Saturday, April 18, 2015

¶lim¶Birthing in Arizona

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With birth rates above the national average, Arizona offers parents-to-be more options than ever. the Beginning there was an egg and a sperm. Whether their union was divinely ordained, scientifically schemed or accidentally arranged is for their owners to say, but their triumph over the obstacle course of the reproductive system – from fertilization to implantation to gestation – is by turns miraculous, monumental and downright messy. Every human has the same basic biological building blocks for his or her origin story. What happens next is where the plots diverge, and in Arizona there are more possibilities than ever before.

According to the Arizona Department of Health Services, 87,274 babies were born in Arizona in 2012 – about one every six minutes. That’s roughly 15,000 more babies than there are seats at University of Phoenix Stadium. Though birth rates have dropped locally and nationally since the recession, we’re still above-average breeders in Arizona, with a 2012 birth rate of 13.2 live births per thousand of population per year, compared with the U.S. rate of 12.6.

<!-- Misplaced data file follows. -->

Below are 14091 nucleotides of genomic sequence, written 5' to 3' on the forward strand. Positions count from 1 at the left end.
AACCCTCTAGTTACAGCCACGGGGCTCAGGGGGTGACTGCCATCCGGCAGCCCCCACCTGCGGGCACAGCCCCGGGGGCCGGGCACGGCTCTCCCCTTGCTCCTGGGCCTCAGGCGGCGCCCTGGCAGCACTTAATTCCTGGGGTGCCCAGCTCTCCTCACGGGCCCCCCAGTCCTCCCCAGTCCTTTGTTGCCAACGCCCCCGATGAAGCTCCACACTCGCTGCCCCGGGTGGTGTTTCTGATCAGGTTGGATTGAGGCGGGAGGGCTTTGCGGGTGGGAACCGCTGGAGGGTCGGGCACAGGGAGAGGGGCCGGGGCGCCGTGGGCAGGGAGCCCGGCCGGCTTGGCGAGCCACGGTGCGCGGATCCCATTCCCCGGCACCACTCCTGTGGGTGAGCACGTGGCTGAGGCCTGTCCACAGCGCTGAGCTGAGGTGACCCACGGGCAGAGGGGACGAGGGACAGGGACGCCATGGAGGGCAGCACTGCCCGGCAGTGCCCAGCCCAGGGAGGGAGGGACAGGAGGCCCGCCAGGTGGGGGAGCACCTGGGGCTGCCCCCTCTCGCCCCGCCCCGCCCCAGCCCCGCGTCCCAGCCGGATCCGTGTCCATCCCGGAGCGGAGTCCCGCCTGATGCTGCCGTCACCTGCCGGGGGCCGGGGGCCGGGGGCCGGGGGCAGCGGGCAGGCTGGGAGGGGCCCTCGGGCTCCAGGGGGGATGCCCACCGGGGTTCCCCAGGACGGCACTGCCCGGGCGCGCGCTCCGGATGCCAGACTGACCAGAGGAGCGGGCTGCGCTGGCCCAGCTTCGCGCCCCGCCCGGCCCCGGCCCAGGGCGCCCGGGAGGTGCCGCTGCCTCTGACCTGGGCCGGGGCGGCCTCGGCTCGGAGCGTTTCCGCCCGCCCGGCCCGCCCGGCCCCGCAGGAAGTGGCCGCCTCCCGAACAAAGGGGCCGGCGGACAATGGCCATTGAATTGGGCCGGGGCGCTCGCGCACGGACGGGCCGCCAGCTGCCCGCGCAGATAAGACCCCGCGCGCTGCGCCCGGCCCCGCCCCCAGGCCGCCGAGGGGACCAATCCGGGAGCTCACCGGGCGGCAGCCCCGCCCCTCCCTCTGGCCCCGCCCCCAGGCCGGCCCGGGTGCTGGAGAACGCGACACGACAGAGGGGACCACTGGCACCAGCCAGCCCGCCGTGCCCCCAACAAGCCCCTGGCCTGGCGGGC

Those babies were born at glossy, high-tech medical centers, run-of-the-mill suburban hospitals, bare-bones inner-city clinics, hardscrabble rural hospitals, naturopathic birth centers and even in their homes, on mom and dad’s bed or in an inflatable tub in the living room. Today, Arizona mamas – and papas, if they’re involved, though 38,770 of those babies were born to unwed mothers – face a much different birthing landscape than their mothers and grandmothers did, with birth plans and Bradley classes and fierce mom competition on every topic imaginable. Hospital or home birth? Epidural or no? Breastfeed or formula? They have plenty of options, and, with the accessibility and ubiquity of information in the technological era, they’re also more educated and empowered to make their own decisions.

The conflict between home and hospital births has been particularly divisive, with each side painted with broad strokes by opponents. Midwives and home birthers have been vilified as careless hippies or backwoods zealots willfully ignoring medical advances and jeopardizing mothers’ and babies’ safety in service of their progressive vanity. Doctors and nurses, meanwhile, have been demonized as calculating, number-crunching Napoleons drugging women and i

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